“Tartuffe, specialité de Spoleto,” he said. The dish he offered me was tortellini and the sauce was again of the earthy mushroom. To me “truffles” had always meant expensive chocolates and I was intrigued by this musty brown stuff. Its flavor was as strong and wild as the mountains around us. There was something randy in that flavor, a salty earthiness that reminded me of semen. My eyes met those of a man across the table. He looked as if he knew what I was thinking. I quickly took cover in the conversation on my left, where Jenny was listening to the journalist describe a local scandal.

Another wave of food broke over us. Waiters brought huge platters of lasagna, spooned layers onto our plates. More wine was poured. Jenny whispered to me, “how much more food can there be?” I had no idea. It was an odd sensation, and we let go into the endless stream of delicious food washing over us.

Following the dense lasagna came a lighter dish, this time a freshly-made linguini knapped in a silky white sauce with voluptuous morsels of asparagus and sausage stirred in.

All around us conversation flowed, a murmur that began to sound like rain. Some spoke in English, others in Italian. I followed what I could and nodded and smiled when understanding ran out. In Italy it is perfectly acceptable for a woman to contribute nothing more than her decorative appearance. Silence and smiles were all that were expected of me, and I was happy to oblige.

I was discovering another grace of Italian life, the grace of a delicious meal taken in leisure. This was food as art. Food as a dance, scripted in a choreography of flavors. It was as carefully programmed as a symphony. Each course created its own mood, suggested its own emotions, comfort or passion or daring. Bland pasta had answered the opening challenge of sharp cheese and prosciutto; now hot roast meats with spicy odors of garlic and rosemary woke us from the pastas’ creamy lull.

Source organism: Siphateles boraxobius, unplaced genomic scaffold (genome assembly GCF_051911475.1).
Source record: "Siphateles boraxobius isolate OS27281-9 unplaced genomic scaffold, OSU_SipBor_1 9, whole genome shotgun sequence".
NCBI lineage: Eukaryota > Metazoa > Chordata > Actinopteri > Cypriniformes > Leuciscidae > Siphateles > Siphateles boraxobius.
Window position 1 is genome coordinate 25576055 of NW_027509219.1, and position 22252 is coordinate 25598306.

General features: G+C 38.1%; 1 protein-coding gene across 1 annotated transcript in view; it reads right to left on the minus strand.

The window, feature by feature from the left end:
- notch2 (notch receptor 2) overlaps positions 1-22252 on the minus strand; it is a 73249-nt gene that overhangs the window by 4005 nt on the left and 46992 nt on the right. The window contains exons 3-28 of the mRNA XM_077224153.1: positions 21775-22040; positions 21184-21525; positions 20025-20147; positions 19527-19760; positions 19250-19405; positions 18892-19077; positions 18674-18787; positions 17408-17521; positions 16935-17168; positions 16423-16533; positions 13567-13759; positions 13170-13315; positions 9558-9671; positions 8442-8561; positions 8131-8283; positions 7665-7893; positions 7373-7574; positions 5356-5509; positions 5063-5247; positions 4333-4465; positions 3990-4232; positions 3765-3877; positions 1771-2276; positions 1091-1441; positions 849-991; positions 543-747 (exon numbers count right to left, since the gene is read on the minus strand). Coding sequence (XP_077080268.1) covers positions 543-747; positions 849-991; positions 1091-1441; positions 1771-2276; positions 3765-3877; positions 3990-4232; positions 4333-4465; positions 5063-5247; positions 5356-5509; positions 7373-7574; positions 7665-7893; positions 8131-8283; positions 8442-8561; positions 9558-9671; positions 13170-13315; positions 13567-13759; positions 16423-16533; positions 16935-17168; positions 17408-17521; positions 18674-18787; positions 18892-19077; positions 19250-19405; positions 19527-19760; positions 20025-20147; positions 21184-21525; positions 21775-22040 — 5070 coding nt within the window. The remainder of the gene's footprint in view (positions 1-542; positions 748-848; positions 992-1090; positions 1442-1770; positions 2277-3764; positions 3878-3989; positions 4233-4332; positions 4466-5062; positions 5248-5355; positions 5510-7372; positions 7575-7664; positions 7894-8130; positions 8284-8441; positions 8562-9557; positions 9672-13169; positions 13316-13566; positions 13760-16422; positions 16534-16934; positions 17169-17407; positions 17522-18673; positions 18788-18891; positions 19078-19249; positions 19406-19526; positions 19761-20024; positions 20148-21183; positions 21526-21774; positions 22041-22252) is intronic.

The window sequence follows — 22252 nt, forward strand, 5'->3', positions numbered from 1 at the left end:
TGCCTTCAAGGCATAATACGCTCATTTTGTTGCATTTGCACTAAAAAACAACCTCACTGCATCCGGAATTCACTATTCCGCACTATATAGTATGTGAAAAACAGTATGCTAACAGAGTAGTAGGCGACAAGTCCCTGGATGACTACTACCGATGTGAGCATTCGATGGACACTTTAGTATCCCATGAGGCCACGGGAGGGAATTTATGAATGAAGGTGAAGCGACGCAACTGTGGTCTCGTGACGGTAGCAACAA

I was seated on the cusp between two conversations, able to tune in to either or to drift quietly by myself. I noticed a man at the far end of the table, also unspoken to. I pointed this out to Ron, across the table from me, and he replied, “ Don’t you recognize him? He’s our bus driver.” The driver had walked in with our party uninvited, and was now being snubbed by the Rotarians.

 

Veal shortribs came around on the waiters’ arms, followed by roast chicken. Conversation slowed as we applied knives and forks to the delicious food. It did not take long to disappear, in spite of the mountains we’d already consumed.

Jenny whispered to me, “Italy…where too much is never enough.” We giggled tipsily. Ron shot us a dirty look, then returned to his conversation with the pretty translator on his left.

In a show of mercy, the waiters now brought lighter fare, vegetables both hot and cold, tiny fried potatoes, marinated green beans, asparagus baked in a quiche. For the first time I tasted radiccio, its licorice bite a perfect refreshment to our overworked palates. Conversation picked up again as we found our second wind. There was a reverence in its tone. The sharing of food had been a communion.

Again the bottles of wine and water were passed around the table, new ones brought to replace the dozen or so we’d already emptied. A light sweet wine complemented the dessert that now appeared. We were each presented with a pastry, a golden sphere filled with chocolate and whipped cream inside its flaky crust. And to follow that, the principle of contrast was again observed—tart crisp fruit was brought. I watched as the men took paring knives and carved slivers with quick, graceful movements. I was hypnotized by the simple gesture.

Finally, exhausted, we laid down our silverware and took refuge in espresso. For a moment no one spoke.

Distantly I heard music from the dining room. John Lennon singing “Imagine.” I drifted in tranquility evoked by the dreamy song, lulled in that perfect satiety one can only reach either through prolonged sex or a good meal. My every sense was satisfied, my every hunger filled.

“Imagine all the people…living for today…”

Fifteen plates and three hours had passed. We stumbled to our feet, boarded the Rotarians’ minibus and headed to dinner.

1991_5_1-rotary-group-spoleto

The Wisconsin Group with members of the Spoleto Rotary Club. That’s me, front row, far right.